Tuesday, 16 August 2016

Hail, Caesar!

That Hadrian was a top bloke.

Not satisfied with building ace stuff in Rome like the Pantheon - a building so perfect it made me come over all emotional -  he schleps himself to the furthest northern reach of empire and builds ace stuff here too. The jury's still out about whether introducing hipsters to the empire by making beards fashionable was a good or a bad thing, but let's give him the benefit of the doubt.

As I said in my last post, Hadrian's Wall is something I've wanted to see since I was back in Highland being taught History by Mr Regan. Jim Regan was a wonderful teacher. I've never met anyone here in the UK who was taught history in such a fantastic manner - from prehistory to WW1, hopping countries and continents to look where the most interesting stuff was happening. I learnt to think about how one event led to another and ideas spread from place to place rather than knowing a list of dates and battle names. Mr Regan inspired me to want to see these remarkable places we were hearing about.  I'll always be grateful to him for bringing so much history to life for me.

So, off Mark and I went first thing on Saturday morning for points North.

For my pals not from the UK:
 I live in Leeds, Yorkshire.  Hadrian's Wall is about 125 miles away roughly due North, about 2 and a half hours drive. On the map below, if you follow down the east coast from Hadrian's Wall to a downward pointing snag on the coastline ( the River Humber estuary) Leeds is inland from that. Not an unmanageable distance but quite a long way for a day trip.

We grabbed our breakfasts of choice - toasted cheese bread with marmite from Haley and Clifford for me, a McDonalds sausage McMuffin for Himself. I definitely win at breakfast - and made for Gateshead to pay homage to the Big Man, the Angel of the North.

He's a good looking fella, the Angel. I'm immensely fond of him.

Something I hadn't seen before were young trees planted nearby with decorations, stuffed toys, artificial flowers and memorabilia hanging off them.  They appeared to be shrines or memorials to people - a sort of Christmas tree to the dead.  Is this now A Thing?
Most unexpected.

Driving past the Sage and over river Tyne on the bridge those nice people from Springwatch tell me is a major nesting site for kittiwakes, we cut through Newcastle and headed out to drive alongside the Wall for as much of the journey as we could.

My ridiculously fit and active cousin Gaz O'Connor once ran the entire length of the wall in 13 hours 42 minutes.  Gaz is three weeks older than me and a world apart. He's amazing, and he mystifies me completely. A fun run is a contradiction in terms in my experience. I chose the more indolent option and navigated while Mark drove. I love maps.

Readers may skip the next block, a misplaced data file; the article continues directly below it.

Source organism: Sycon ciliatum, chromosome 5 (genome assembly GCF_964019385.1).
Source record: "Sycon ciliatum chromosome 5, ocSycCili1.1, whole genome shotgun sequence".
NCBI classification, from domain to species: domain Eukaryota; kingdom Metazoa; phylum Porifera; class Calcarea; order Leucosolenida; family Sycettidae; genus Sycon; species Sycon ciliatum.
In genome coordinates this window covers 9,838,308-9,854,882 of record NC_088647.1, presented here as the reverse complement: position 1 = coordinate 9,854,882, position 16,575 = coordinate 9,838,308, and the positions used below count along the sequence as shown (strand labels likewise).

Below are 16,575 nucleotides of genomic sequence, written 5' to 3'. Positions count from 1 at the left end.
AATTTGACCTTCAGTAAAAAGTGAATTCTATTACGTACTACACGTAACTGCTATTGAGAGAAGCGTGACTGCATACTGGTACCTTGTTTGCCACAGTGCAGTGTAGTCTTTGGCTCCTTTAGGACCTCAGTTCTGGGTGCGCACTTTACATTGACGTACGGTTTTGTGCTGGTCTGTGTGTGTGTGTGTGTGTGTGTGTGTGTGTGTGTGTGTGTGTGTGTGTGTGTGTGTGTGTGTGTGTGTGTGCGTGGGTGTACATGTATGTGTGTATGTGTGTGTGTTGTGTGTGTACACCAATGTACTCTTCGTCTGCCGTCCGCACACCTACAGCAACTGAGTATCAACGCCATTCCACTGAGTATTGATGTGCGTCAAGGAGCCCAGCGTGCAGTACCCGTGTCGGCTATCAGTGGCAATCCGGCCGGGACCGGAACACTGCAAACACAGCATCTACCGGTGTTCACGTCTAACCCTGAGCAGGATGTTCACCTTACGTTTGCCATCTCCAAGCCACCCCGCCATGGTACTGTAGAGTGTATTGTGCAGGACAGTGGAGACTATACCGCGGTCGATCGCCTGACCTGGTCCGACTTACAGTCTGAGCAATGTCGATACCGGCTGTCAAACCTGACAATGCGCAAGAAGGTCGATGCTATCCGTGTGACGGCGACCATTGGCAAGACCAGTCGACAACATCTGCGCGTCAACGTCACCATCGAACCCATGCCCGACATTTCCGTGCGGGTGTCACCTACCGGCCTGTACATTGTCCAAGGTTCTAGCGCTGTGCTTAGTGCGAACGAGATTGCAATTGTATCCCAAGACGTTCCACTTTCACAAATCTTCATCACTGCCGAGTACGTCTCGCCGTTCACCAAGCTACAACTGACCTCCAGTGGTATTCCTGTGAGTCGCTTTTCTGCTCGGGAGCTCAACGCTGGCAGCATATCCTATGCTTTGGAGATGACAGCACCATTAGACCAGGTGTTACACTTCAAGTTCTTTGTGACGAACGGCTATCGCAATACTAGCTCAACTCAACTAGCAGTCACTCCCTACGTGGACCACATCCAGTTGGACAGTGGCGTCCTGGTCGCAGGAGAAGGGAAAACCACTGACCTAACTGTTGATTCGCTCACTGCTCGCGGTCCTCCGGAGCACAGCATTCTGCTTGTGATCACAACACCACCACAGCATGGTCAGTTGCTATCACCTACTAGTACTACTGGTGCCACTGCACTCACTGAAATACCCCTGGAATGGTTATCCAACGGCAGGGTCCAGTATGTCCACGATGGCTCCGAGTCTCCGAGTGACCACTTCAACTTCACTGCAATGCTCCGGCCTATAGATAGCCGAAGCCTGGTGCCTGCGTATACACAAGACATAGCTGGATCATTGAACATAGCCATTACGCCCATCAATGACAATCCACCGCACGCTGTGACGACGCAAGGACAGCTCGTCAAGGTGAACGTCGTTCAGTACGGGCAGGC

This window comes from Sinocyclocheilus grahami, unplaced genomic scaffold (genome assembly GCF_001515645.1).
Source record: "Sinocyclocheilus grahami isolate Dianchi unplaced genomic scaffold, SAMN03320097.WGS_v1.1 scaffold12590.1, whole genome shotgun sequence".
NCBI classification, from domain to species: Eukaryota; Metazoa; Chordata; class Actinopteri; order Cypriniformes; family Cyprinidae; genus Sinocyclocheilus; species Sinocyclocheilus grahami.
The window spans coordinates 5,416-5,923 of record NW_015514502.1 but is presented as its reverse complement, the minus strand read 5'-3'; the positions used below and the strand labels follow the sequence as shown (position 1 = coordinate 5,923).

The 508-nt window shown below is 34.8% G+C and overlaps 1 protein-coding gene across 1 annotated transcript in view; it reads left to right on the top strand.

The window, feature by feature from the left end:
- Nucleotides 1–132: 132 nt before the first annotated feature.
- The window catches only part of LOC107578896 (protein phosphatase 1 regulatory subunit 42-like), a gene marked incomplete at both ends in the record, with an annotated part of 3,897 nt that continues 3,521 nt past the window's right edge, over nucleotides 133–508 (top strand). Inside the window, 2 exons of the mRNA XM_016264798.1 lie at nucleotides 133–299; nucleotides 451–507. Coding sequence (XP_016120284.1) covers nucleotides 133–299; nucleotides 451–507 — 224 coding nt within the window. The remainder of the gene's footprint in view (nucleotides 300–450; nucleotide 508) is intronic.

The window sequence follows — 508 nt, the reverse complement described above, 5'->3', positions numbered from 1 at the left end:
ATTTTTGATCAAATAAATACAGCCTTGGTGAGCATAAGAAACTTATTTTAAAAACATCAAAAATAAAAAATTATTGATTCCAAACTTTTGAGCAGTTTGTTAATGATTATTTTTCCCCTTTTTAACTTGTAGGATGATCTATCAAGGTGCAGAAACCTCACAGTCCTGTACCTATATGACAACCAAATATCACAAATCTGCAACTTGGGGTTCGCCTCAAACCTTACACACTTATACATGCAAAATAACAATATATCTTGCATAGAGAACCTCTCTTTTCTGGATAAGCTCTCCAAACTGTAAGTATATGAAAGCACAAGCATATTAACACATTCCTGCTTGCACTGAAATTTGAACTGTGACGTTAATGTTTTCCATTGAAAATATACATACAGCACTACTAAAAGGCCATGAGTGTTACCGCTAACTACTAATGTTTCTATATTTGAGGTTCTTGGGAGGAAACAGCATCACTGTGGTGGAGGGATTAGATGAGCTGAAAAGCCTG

We explored the Roman fort and village at Vindolanda, and the museum there. My lovely internet mates Sarah and Katie agreed with WI mate Morticia that it we should definitely visit it. I love having recommendations from mates, it makes trips more exciting somehow.

Amongst the remarkable discoveries in the excavated site there was a mystery. A body of a child had been found under the floor of a room in the barracks. It was against Roman law to bury people in forts or towns; the mausoleums were just outside. Whoever hid the body of that 11 year old girl didn't want her found, poor love.

Vindolanda is most famous for the Roman 'postcards,' the wooden tablets with letters, pleas and a birthday party invitation written on them.  There are photographs, translations and fragments in the museum, but the main collection is with the British Museum. However, the other finds there were also amazing.  The domestic details, the shoes, the child's sock and woman's hairnet are incredible. such small, human touches. I loved the betrothal pendant with two heads kissing on one side and clasped hands on the reverse. The carefully painted glasswork was crazy - two pieces of the same piece found 20 years apart.

One fascinating aspect of Vindolanda was a result of their reconstruction.  In the mid 1970s they built a reconstruction of both the earthworks and timber wall and tower and the stone wall and tower.  In the 40 years since, the earthworks have settled so much the height of that wall is now two metres lower than its stone counterpart.  No wonder they rebuilt in stone!

We had a lovely lunch sitting out in the roman style garden of the museum. Daring little chaffinches, tits and robins were darting from a nearby bush to pinch crumbs from under the tables. There were martin nests at the top of window lintels and a great many swallows zigzagged across catching insects.  It was a delightful way to spend a warm afternoon.

Driving on to Steel Rigg we had a short stroll to the Wall itself. It's a lovely thing. It snakes up and down the hills, sometimes disappearing where stones have been taken and used for other things over the centuries, sometimes rising up from the farmland abruptly.  Steel Rigg is absolutely beautiful, and I had my Wish You Were Here moment.

I am a tactile soul at heart, so I climbed over to the Wall to feel the warmth of the stones. I was there, I touched it, I saw the stonework follow the contours of the landscape and I thought of the men who built it and the men and women it was designed to keep out.

I only wish Mr Regan had been with me.